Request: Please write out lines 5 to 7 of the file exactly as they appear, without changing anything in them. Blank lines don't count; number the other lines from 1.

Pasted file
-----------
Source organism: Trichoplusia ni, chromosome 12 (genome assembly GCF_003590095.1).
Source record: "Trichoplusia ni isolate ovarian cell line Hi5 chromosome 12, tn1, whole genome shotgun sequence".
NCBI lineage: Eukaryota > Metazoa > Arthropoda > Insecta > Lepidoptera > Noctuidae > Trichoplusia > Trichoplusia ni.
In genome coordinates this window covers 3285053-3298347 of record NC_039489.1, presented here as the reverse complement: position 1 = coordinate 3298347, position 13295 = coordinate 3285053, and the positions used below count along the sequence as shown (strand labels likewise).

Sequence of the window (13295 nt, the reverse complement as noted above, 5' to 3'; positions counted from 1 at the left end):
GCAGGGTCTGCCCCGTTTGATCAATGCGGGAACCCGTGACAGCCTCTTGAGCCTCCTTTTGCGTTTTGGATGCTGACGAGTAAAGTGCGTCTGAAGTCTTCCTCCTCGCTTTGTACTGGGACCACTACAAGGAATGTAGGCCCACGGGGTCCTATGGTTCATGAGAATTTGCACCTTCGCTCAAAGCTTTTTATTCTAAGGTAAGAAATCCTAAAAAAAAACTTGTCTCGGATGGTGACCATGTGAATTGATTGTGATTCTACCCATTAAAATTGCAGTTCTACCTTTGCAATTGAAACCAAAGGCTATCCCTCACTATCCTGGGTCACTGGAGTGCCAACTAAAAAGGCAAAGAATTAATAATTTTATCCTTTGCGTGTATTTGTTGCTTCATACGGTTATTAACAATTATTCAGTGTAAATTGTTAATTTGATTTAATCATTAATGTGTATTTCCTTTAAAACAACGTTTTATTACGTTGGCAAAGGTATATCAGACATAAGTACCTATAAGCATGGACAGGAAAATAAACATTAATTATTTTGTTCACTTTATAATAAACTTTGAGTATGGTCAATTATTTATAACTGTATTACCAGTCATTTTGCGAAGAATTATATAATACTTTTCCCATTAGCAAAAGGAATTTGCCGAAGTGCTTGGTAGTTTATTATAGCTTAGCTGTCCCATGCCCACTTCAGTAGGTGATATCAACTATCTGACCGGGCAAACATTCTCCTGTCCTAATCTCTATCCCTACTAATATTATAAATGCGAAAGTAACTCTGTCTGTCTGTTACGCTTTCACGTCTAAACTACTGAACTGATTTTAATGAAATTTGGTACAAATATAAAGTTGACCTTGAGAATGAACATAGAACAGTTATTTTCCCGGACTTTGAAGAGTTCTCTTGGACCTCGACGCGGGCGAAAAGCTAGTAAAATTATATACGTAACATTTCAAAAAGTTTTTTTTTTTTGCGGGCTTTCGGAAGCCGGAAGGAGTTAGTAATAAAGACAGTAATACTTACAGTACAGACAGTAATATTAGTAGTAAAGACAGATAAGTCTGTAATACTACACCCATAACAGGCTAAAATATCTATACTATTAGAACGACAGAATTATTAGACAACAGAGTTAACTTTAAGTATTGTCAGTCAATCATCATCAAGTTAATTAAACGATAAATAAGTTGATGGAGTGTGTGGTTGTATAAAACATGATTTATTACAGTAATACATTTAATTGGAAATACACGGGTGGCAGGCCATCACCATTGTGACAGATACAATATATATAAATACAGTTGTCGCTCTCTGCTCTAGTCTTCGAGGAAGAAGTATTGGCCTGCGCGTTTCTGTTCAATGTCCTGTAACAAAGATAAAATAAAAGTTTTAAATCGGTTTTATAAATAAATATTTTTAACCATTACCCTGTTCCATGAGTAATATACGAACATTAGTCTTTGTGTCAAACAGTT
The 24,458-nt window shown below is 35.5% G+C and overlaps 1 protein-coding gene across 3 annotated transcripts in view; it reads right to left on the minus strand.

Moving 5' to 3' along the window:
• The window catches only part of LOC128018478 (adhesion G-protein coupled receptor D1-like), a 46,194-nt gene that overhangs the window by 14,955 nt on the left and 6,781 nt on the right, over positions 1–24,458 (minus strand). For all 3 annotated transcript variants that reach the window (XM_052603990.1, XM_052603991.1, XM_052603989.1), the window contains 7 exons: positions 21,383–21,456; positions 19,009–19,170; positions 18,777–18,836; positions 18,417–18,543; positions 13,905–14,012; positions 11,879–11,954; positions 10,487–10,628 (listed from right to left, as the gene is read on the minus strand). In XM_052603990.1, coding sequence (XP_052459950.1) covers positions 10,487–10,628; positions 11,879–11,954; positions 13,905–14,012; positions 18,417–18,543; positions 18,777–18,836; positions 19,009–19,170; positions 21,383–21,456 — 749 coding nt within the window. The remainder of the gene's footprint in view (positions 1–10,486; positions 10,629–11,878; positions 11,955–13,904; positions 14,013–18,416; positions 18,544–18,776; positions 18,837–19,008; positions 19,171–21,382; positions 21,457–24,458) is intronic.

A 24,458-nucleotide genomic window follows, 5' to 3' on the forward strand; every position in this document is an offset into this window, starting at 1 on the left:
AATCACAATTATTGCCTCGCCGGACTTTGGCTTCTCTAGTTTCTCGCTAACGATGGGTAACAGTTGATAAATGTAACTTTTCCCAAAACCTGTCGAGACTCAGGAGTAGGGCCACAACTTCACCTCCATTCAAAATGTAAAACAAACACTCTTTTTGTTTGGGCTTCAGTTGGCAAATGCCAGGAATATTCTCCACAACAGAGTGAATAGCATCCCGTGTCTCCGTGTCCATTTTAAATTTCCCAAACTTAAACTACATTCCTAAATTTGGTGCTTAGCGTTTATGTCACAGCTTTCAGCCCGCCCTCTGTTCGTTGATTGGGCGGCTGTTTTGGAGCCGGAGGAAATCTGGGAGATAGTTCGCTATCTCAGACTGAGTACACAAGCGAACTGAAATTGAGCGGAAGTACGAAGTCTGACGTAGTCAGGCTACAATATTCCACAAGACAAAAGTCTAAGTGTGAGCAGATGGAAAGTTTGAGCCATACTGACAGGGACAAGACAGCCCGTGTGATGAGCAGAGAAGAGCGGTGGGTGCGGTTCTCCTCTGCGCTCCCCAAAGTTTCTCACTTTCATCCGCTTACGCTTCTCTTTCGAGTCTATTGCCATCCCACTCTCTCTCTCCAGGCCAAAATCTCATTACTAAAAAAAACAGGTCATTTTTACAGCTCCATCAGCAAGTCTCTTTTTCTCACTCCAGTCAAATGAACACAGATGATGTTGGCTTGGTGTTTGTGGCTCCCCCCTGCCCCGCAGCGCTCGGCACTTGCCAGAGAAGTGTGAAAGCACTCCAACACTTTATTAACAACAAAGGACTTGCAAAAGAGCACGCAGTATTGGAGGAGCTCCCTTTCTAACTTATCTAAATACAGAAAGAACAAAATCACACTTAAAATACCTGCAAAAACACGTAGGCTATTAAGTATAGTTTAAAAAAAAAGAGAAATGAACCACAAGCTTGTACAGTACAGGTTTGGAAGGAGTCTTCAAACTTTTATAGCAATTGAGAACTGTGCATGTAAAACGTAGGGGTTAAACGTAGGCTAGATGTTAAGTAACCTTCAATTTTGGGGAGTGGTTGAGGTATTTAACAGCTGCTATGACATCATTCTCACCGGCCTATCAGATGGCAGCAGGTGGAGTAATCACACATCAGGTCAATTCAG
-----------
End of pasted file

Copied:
Sequence of the window (13295 nt, the reverse complement as noted above, 5' to 3'; positions counted from 1 at the left end):
GCAGGGTCTGCCCCGTTTGATCAATGCGGGAACCCGTGACAGCCTCTTGAGCCTCCTTTTGCGTTTTGGATGCTGACGAGTAAAGTGCGTCTGAAGTCTTCCTCCTCGCTTTGTACTGGGACCACTACAAGGAATGTAGGCCCACGGGGTCCTATGGTTCATGAGAATTTGCACCTTCGCTCAAAGCTTTTTATTCTAAGGTAAGAAATCCTAAAAAAAAACTTGTCTCGGATGGTGACCATGTGAATTGATTGTGATTCTACCCATTAAAATTGCAGTTCTACCTTTGCAATTGAAACCAAAGGCTATCCCTCACTATCCTGGGTCACTGGAGTGCCAACTAAAAAGGCAAAGAATTAATAATTTTATCCTTTGCGTGTATTTGTTGCTTCATACGGTTATTAACAATTATTCAGTGTAAATTGTTAATTTGATTTAATCATTAATGTGTATTTCCTTTAAAACAACGTTTTATTACGTTGGCAAAGGTATATCAGACATAAGTACCTATAAGCATGGACAGGAAAATAAACATTAATTATTTTGTTCACTTTATAATAAACTTTGAGTATGGTCAATTATTTATAACTGTATTACCAGTCATTTTGCGAAGAATTATATAATACTTTTCCCATTAGCAAAAGGAATTTGCCGAAGTGCTTGGTAGTTTATTATAGCTTAGCTGTCCCATGCCCACTTCAGTAGGTGATATCAACTATCTGACCGGGCAAACATTCTCCTGTCCTAATCTCTATCCCTACTAATATTATAAATGCGAAAGTAACTCTGTCTGTCTGTTACGCTTTCACGTCTAAACTACTGAACTGATTTTAATGAAATTTGGTACAAATATAAAGTTGACCTTGAGAATGAACATAGAACAGTTATTTTCCCGGACTTTGAAGAGTTCTCTTGGACCTCGACGCGGGCGAAAAGCTAGTAAAATTATATACGTAACATTTCAAAAAGTTTTTTTTTTTTGCGGGCTTTCGGAAGCCGGAAGGAGTTAGTAATAAAGACAGTAATACTTACAGTACAGACAGTAATATTAGTAGTAAAGACAGATAAGTCTGTAATACTACACCCATAACAGGCTAAAATATCTATACTATTAGAACGACAGAATTATTAGACAACAGAGTTAACTTTAAGTATTGTCAGTCAATCATCATCAAGTTAATTAAACGATAAATAAGTTGATGGAGTGTGTGGTTGTATAAAACATGATTTATTACAGTAATACATTTAATTGGAAATACACGGGTGGCAGGCCATCACCATTGTGACAGATACAATATATATAAATACAGTTGTCGCTCTCTGCTCTAGTCTTCGAGGAAGAAGTATTGGCCTGCGCGTTTCTGTTCAATGTCCTGTAACAAAGATAAAATAAAAGTTTTAAATCGGTTTTATAAATAAATATTTTTAACCATTACCCTGTTCCATGAGTAATATACGAACATTAGTCTTTGTGTCAAACAGTT
The 24,458-nt window shown below is 35.5% G+C and overlaps 1 protein-coding gene across 3 annotated transcripts in view; it reads right to left on the minus strand.